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Articles & Ideas

General

Important EFT topic: Doing the best we can

EFt Tapping Outdated ImageNote: This is one of 3,000 articles written prior to the updated Gold Standard (Official) EFT Tapping Tutorial™. As a result, it is likely outdated. It provides practical uses for EFT Tapping but you should also explore our newest advancement, Optimal EFT, by reading our free e-book, The Unseen Therapist™, and/or get help from a Certified EFT Practitioner.

Note: This article assumes you have a working knowledge of EFT. Newcomers can still learn from it but are advised to peruse our Free Gold Standard (Official) EFT Tutorial™ for a more complete understanding.

Hi Everyone,

In our DVDs I introduce the idea that everyone is doing the best they can, given their resources, backgrounds, beliefs, writings on their walls, etc. To me, this is an essential reframe for many people as they address their anger and resentment towards others. It can also be very freeing as Frances P, Xavier from the UK points out in his well written article. He says, "Maybe we could change our perception of things by accepting everyone is doing the best they can - even though we don't agree with them. After all, we haven't achieved much by criticising, blaming, judging and condemning them according to "the writing on our walls", have we?"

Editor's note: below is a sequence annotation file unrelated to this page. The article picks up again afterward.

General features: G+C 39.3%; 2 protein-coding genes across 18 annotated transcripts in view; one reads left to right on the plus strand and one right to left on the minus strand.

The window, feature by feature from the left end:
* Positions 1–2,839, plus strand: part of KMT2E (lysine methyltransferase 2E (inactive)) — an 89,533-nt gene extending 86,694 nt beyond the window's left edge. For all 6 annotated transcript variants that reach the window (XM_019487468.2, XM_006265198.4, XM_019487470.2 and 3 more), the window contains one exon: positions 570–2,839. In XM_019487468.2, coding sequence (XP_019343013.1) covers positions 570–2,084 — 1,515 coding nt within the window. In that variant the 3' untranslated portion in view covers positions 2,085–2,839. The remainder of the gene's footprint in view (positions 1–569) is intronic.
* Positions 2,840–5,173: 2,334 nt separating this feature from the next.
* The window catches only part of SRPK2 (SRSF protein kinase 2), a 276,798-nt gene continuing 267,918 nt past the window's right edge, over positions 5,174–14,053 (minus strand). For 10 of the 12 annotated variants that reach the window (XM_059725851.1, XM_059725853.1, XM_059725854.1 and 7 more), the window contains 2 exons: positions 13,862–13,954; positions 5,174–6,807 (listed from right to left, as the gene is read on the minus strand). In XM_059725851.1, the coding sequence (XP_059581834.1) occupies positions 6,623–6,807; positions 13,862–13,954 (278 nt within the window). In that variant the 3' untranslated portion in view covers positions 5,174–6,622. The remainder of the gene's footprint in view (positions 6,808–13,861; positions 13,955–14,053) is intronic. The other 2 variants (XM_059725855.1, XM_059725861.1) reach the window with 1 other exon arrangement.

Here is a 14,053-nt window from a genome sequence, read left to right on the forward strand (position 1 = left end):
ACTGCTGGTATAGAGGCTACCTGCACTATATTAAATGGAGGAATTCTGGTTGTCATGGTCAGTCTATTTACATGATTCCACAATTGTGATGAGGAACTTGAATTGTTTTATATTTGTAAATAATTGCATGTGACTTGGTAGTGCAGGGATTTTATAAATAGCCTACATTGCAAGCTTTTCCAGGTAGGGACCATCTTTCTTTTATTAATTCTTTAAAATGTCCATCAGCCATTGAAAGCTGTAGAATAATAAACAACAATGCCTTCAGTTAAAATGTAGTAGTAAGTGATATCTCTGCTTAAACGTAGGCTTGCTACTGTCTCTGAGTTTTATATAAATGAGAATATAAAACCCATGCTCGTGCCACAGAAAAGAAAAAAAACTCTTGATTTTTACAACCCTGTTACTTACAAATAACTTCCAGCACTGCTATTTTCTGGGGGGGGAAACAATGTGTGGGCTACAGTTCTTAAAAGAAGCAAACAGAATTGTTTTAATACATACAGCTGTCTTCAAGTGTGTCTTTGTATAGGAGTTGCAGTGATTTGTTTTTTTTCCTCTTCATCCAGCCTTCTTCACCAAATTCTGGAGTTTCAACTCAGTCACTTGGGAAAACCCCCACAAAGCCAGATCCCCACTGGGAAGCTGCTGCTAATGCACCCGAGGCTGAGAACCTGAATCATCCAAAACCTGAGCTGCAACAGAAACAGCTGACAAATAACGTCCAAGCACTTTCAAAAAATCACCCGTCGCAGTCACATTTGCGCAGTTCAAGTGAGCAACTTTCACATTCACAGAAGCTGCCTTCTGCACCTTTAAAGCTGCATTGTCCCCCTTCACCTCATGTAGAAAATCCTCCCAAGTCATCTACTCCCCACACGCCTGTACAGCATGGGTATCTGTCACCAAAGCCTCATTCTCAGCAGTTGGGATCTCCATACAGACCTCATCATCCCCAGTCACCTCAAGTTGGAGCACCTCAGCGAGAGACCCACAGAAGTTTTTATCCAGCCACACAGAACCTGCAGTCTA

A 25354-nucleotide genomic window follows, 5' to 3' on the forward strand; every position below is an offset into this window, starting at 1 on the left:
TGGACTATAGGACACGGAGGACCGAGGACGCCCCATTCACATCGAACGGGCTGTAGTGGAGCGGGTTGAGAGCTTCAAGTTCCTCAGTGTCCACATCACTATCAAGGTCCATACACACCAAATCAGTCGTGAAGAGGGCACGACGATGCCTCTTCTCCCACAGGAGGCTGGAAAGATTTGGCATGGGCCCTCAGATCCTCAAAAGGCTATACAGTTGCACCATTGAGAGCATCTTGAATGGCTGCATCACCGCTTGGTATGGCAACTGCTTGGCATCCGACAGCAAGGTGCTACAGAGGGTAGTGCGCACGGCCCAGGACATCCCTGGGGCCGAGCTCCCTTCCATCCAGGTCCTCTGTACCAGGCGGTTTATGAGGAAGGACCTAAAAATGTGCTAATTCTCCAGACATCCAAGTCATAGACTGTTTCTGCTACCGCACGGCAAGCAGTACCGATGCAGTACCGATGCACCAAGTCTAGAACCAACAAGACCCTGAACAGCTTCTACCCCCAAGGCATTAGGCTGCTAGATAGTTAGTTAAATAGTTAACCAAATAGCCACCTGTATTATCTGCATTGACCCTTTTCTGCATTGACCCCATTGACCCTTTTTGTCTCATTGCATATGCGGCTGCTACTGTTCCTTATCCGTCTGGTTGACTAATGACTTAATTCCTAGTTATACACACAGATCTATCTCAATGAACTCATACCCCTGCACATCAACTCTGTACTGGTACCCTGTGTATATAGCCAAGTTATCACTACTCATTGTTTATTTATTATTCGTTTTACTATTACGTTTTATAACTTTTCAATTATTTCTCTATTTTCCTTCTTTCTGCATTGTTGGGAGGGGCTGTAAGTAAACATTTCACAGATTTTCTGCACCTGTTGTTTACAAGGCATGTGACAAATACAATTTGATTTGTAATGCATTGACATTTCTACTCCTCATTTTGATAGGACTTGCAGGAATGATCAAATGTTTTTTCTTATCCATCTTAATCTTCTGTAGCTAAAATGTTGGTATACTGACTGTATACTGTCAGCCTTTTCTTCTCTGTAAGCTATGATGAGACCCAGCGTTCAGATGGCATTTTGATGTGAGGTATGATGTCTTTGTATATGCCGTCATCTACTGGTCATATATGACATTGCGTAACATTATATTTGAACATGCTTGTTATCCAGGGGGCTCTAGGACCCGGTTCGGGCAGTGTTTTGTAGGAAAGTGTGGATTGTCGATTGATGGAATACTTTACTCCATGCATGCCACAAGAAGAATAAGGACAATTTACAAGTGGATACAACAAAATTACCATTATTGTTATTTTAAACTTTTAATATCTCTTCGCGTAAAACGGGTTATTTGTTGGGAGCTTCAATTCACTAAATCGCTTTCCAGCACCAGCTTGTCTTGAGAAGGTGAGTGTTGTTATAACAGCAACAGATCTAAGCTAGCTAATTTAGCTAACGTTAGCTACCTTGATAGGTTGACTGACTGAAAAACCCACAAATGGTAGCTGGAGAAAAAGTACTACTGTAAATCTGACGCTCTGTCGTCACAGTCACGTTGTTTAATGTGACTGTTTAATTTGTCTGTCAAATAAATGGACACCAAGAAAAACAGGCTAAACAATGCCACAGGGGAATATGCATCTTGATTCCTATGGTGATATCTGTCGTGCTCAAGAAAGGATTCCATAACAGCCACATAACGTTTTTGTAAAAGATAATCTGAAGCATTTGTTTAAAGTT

Hugs, Gary


By Francis P. Xavier

My life has changed in many ways since I discovered EFT (about five years ago), and I have been able to apply the lessons learnt from Gary's DVDs with a great deal of success.

His skillful artistry, his intuition and his wonderful sense of humour have made those lessons enjoyable as well as informative. However there is one expression that jumps out at me every time I peruse those DVDs.  And that is his repeated use of the phrase: "They were doing the best they could."

He usually incorporates the words - "given their background - the writing on their walls, etc" in the setup phrase and it is always effective. I sometimes get the impression that the person involved is often begrudgingly repeating those words. However, it is obvious that they work.

I began adapting this phrase to my own circumstances, especially when addressing the situation within my family relationships. And I have found it very effective.

Without going into all the details of our family's background, suffice it to say there were a great many problems. My father fought in the First World War and was convalescing in London when he met my mother. He took her back to Australia where she subsequently gave birth to seven children in eighteen years. It must have been very difficult for an only child, who had been cosseted by her parents, to adapt to the rigours of life downunder in the 1920's. The subsequent depression and another World War would have only added to her problems.

Now, in hindsight, I can understand some of the internal rivalry and bitterness that was generated during those years. The family was constantly beset with troubles. Three of us were involved in potentially fatal accidents, and my mother was constantly ill. Somehow or other my father coped - don't ask me how. Now, when I review those episodes, I marvel at his patience and perseverance.